Sunday, July 16, 2017

Sunday Book Review Roundup



Legal historians, you may be stuck behind a newspaper (or twitter.com) this summer, but if you’re not satisfied with the history of the present, check out these book reviews:

In the Washington Post, E.J. Graff also reviews Nathaniel Frank’s Awakening: How Gays and Lesbians Brought Marriage Equality to America which “misses the vast uprising of ordinary lesbians and gay men who pushed their reluctant leaders to focus on marriage,” but does report “meticulously on the gay and lesbian lawyers who envisioned and ran the fight for marriage and the funders who helped put the effort over the finish line, carefully recounting the legal arguments and opinions all along the way.” In the same publication, Manisha Sinha reviews Fred Kaplan’s dual biography of Abraham Lincoln and John Quincy Adams, which “compares Lincoln unfavorably with abolitionists on the great issues of the day.” According to Sinha, “Kaplan’s understanding of the interracial abolitionist movement is outdated, quaint and erroneous, which undermines his attempt to set it up as a foil to Lincoln.”

Relatedly, in the NYRB, James Oakes reviews two of Sidney Blumenthal’s books about Lincoln: A Self-Made Man: The Political Life of Abraham Lincoln, 1809–1849 and Wrestling with His Angel: The Political Life of Abraham Lincoln, 1849–1856. Bryan Stevenson also engages with the history of lynching in A Presumption of Guilt, which references Sherrilyn Ifill’s On the Courthouse Lawn and Devin Allen’s A Beautiful Ghetto.

In the Nation, Elizabeth Bruenig reviews several books on the reformation (Martin Luther: Renegade and Prophet by Lyndal Roper; The Protestants: The Faith That Made the Modern World by Alec Ryrie; Luther and His Progeny: 500 Years of Protestantism and Its Consequences for Church, State, and Society John C. Rao, ed.), positing a thesis that will please religious historians: “Theology is morality is politics is law—and whether or not it’s immediately obvious, the world is steeped in theology.” Jedidiah Purdy also reviews  Ganesh Sitaraman’s new book, The Crisis of the Middle-Class Constitution, which argues, according to Purdy, that “the Constitution was written and adopted with the understanding that the political system it established could only work in a fairly equal economy, with no vast concentration of wealth and power at the top, no wasteland of poverty and exploitation.” (Also referenced here and here).

Chris Maisano’s The Fall of Working Class New York, in Jacobin, reviews Kim Phillips-Fein’s Fear City: New York’s Fiscal Crisis and the Rise of Austerity Politics, “an excellent new book on the 1970s New York City fiscal crisis.” (Tim Shenk reviews the book here too, and Fein’s book is also quoted in this discussion of the 1977 blackout).

In the LARB, Darryl Holter reviews On Tyranny: Twenty Lessons from the Twentieth Century (which is “not really a book at all. It’s really a manifesto: an opinionated and passionate call to action”).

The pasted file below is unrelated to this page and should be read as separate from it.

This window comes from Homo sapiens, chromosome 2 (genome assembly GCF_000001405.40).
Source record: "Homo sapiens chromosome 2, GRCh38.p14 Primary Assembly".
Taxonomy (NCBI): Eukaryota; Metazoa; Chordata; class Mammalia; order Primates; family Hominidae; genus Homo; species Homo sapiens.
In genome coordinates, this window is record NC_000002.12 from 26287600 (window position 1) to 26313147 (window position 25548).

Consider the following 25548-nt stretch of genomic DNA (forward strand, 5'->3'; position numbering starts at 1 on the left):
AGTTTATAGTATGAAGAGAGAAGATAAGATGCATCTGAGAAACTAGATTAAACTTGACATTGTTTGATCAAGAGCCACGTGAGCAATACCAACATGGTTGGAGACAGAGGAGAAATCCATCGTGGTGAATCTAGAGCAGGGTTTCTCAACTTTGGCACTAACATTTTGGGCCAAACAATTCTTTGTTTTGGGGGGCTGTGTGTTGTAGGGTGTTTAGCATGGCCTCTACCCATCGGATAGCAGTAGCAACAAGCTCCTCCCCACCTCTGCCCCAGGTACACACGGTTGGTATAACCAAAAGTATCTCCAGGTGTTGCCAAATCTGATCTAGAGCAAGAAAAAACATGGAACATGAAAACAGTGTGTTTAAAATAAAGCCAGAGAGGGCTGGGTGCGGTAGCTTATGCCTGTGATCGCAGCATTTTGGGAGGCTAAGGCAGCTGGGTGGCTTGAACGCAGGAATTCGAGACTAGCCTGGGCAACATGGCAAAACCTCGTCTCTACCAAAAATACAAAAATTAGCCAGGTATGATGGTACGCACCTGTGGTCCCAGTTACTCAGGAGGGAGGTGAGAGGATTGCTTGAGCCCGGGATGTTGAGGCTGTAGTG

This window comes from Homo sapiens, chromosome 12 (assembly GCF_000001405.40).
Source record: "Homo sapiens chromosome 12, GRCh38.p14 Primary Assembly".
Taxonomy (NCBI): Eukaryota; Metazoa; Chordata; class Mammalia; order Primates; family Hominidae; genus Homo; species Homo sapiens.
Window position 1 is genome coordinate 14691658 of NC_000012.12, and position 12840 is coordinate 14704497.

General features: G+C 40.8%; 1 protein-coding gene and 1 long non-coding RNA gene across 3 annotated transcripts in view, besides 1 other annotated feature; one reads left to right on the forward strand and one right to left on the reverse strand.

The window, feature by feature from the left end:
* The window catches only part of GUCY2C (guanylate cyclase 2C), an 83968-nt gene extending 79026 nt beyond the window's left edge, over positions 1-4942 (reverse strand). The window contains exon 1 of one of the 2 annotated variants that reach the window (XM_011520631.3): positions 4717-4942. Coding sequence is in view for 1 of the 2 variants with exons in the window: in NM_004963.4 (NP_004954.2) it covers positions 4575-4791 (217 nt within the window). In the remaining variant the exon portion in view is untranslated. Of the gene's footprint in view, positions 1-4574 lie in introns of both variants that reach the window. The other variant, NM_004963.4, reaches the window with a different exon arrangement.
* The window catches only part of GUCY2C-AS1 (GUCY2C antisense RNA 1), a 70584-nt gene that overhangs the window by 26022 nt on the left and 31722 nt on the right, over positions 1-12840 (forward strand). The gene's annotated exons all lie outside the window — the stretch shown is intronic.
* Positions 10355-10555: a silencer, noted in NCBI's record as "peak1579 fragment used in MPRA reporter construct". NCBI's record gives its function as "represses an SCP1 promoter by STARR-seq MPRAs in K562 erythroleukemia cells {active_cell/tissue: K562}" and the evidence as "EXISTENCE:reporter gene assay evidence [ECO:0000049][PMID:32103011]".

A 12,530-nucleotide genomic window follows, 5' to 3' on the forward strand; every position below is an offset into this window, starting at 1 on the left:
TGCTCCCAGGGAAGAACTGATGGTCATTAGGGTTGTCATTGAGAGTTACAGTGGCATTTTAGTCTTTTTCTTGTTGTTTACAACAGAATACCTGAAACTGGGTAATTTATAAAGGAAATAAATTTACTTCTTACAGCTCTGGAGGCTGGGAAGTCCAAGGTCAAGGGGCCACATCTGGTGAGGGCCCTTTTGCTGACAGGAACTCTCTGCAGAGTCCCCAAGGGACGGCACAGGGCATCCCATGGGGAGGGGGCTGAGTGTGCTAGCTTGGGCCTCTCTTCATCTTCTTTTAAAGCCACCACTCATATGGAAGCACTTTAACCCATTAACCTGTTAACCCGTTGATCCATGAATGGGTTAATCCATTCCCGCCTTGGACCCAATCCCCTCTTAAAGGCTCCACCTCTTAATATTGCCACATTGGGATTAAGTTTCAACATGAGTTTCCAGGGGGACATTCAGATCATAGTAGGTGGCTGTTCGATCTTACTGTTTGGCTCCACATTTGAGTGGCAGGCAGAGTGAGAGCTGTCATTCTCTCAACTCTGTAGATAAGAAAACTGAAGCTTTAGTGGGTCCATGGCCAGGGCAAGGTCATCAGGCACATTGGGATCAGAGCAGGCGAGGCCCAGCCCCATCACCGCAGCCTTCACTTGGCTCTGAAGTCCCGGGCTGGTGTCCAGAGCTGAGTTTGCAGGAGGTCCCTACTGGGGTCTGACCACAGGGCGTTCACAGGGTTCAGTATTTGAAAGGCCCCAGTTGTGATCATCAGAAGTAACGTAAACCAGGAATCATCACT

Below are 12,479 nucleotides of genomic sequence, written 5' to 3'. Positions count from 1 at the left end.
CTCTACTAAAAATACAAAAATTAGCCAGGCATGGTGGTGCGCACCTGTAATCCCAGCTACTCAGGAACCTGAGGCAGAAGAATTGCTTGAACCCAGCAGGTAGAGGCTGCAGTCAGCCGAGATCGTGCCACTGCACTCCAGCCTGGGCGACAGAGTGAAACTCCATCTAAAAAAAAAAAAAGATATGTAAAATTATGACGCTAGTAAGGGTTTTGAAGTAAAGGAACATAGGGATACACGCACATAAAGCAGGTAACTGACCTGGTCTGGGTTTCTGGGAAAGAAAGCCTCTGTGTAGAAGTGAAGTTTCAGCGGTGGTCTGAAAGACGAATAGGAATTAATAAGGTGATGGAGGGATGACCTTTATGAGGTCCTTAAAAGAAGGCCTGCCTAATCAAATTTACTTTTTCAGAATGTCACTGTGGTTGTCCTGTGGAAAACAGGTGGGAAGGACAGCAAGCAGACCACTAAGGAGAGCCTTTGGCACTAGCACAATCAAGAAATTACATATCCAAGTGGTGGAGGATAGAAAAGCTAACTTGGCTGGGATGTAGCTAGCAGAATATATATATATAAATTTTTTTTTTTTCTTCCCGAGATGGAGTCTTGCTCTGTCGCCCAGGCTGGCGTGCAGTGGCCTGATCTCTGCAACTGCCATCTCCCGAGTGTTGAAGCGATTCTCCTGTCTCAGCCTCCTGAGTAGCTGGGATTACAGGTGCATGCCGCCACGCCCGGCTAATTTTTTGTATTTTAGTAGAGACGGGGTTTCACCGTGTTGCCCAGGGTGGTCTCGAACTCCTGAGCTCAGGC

In the Guardian, Sofka Zinovieff reviews Last Hope Island by Lynne Olson (“an outsider with a keen sense of justice”), and Colm Tóibín reviews two books about James Joyce’s use of the law (Joyce in Court and The Ulysses Trials: Beauty and Truth Meet the Law), concluding that law helped Joyce “add spice to his work in progress, and to anchor it further in life in all its variety, particularity and strangeness.”Additionally, the New Books Network provides audible reviews of Max Krochmal’s Blue Texas: The Making of a Multiracial Democratic Coalition in the Civil Rights Era, Kiran Klaus Patel’s The New Deal: A Global History; Sarah Eltantawi’s Shari’ah on Trial: Northern Nigeria’s Islamic Revolution; Robert M. Browning Jr. Lincoln’s Trident: The West Gulf Blockading Squadron during the Civil War; William Davenport Mercer’s Diminishing the Bill of Rights: Barron v. Baltimore and the Foundations of American Liberty, and David R. Mahew’s The Imprint of Congress.   

And finally, while we don’t always canvas the law reviews for these roundups, its hard to resist sharing this review of Risa Goluboff’s Vagrant Nation. In it, Tracey Meares revisits her 1998 article about constitutional criminal procedure, which argued that "a body of doctrine designed to ensure racial equality in law enforcement has now become an impediment to minority communities’ attempts to liberate themselves from rampant crime” and cautioned against “self defeating discretion skepticism.” Meares argues that “Goluboff appears to lament the Court’s inability to strike down vagrancy laws on the basis of substantive due process or something like it,” and adds that policing policy would feel no more equitable if courts had constrained it using fundamental rights principle, because “people place much more weight on how authorities exercise their power than on the ends for which that power is exercised.” Meares review also includes a detailed, if disheartening, review of New York City’s stop and frisk policy and the litigation that challenged it.

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